IPB

Welcome Guest ( Log In | Register )

 
Reply to this topicStart new topic
LAME's resampling leaves something to be desired
eamon123
post Oct 15 2012, 20:16
Post #1





Group: Members
Posts: 30
Joined: 14-October 12
Member No.: 103838



http://shibatch.sourceforge.net/ is a good resampler. It beats lame in quality every time. Here is an example:

Yes I retested Baba O'Reilly and it sounded noticibly better with ssrc.

I did

FLAC 88.2 > lame.exe -S --noreplaygain -b 32 --lowpass 10 --resample 24 - %d
VS
FLAC 88.2 > WAV > ssrc.exe --rate 24000 --bits 16 > lame.exe -S --noreplaygain -b 32 --lowpass 10 - %d

in ABX and got 14/16 (0.2% prob of guessing). I was hearing a whole different type of artifact that I have either never heard before or just never listened for before. I was 5/2 up when I started listening to the bass drum and it just sounded fuller, warmer and louder in ssrc. It was then that I noticed that there was a shrill artifact at about 9 kHz at the same time as the drum beat in question. It was obvious in both files, but louder in the LAME version. Up until now the bass drum "masked" it, "masking" is seriously like an aural illusion, that bass drum sounded fine before I heard the shrill in one and then I heard it in the other, I was dumbfounded! After that I just listened for that beep and the louder one was LAME. LAME should really look into their resampler, a lot of people are downsamping high res FLACs these days!

I feel like I did the first time I discovered that I had a blind spot on my retina that I could "discover" at will with carefully engineered designs and some ordinated displacement of said designs. Discovering the nature of my aural blind spots first hand I can only describe myself as feeling enlightened!

Maybe that shrill noise is due to a crappy lpf in LAME?

https://rapidshare.com/files/1612342437/ssrc.vs.lame.zip





ssrc is foss, maybe the LAME devs would like to copy some of it's code?
Go to the top of the page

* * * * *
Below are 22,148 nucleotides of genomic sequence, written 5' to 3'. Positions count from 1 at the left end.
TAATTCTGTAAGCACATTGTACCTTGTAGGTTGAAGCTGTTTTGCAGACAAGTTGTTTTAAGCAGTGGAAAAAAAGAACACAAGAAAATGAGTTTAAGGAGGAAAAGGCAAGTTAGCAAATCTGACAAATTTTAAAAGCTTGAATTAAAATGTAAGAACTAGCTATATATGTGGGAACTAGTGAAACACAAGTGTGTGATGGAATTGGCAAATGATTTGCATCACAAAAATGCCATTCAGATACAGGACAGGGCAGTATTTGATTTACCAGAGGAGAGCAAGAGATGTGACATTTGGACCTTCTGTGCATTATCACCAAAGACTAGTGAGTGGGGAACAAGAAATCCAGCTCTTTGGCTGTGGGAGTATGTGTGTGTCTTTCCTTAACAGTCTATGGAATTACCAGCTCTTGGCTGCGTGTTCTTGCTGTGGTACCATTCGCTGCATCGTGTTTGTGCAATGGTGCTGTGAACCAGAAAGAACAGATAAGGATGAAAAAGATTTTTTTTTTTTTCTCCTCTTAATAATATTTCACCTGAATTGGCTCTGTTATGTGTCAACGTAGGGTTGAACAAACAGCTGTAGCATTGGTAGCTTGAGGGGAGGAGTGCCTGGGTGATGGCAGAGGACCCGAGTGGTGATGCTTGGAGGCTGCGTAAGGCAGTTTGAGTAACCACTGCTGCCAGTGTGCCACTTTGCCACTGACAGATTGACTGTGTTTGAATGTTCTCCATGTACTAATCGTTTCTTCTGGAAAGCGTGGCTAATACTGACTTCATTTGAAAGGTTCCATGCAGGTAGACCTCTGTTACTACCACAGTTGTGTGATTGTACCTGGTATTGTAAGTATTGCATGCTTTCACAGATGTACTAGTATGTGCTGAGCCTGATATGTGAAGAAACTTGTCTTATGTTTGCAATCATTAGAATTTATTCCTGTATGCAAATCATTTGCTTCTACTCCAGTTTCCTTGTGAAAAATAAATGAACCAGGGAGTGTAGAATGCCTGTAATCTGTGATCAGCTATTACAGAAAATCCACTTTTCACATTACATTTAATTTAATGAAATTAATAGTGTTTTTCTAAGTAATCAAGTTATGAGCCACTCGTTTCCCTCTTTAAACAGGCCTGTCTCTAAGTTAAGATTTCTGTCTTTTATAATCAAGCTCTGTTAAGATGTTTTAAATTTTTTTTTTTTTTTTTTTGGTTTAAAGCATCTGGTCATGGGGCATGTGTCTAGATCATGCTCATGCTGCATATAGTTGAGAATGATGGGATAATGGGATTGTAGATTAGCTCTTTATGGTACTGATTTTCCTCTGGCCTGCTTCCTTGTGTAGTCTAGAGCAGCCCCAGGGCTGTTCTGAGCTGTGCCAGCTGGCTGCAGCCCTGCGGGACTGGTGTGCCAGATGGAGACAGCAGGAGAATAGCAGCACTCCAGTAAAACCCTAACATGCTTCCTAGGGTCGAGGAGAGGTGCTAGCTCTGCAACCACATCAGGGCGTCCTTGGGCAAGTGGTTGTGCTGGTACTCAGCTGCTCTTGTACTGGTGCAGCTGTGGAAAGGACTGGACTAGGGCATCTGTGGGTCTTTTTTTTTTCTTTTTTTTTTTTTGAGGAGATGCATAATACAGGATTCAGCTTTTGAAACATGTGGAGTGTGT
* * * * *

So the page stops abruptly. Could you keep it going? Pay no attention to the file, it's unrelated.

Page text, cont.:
+Quote Post
eamon123
post Oct 16 2012, 11:49
Post #2





Group: Members
Posts: 30
Joined: 14-October 12
Member No.: 103838



Go to the top of the page
+Quote Post
pdq
post Oct 16 2012, 15:36
Post #3





Group: Members
Posts: 3443
Joined: 1-September 05
From: SE Pennsylvania
Member No.: 24233



Since the differences seem to be localized to frequencies very close to fs/2, and since this is followed by perceptual encoding, isn't it possible that what you are seeing is not necessarily due to differences in the quality of resampling?

IOW, something innocuous like the steepness of the cutoff could allow or not allow frequencies that cause encoding problems to be present, and this causes artifacts in one that are not present or significantly reduced in the other.

What I am saying is that the perceptual encoding step could completely invalidate a comparison of the quality of resampling (though I don't see any other way to test the resampling algorithm in lame).
Go to the top of the page
+Quote Post
eamon123
post Oct 17 2012, 02:39
Post #4





Group: Members
Posts: 30
Joined: 14-October 12
Member No.: 103838



I'm using that as a particularly glaring example that I can show on the screen. If you listen to the two files, you can find extra artifacts in the LAME resampled file throughout. Do your own tests even. To quote someone else on the reason as to why this is the case:

QUOTE
What makes this probably worse than usual is that the kind of noise artefacts produced by bad digital filters can easily mislead lossy psycho-acoustically modelled encoders to allocate spectral buckets to these artefacts rather than "real" content.


QUOTE
something innocuous like the steepness of the cutoff

The only difference is the resampling algorithm so it must be something about the resampling process that is sub-standard.

QUOTE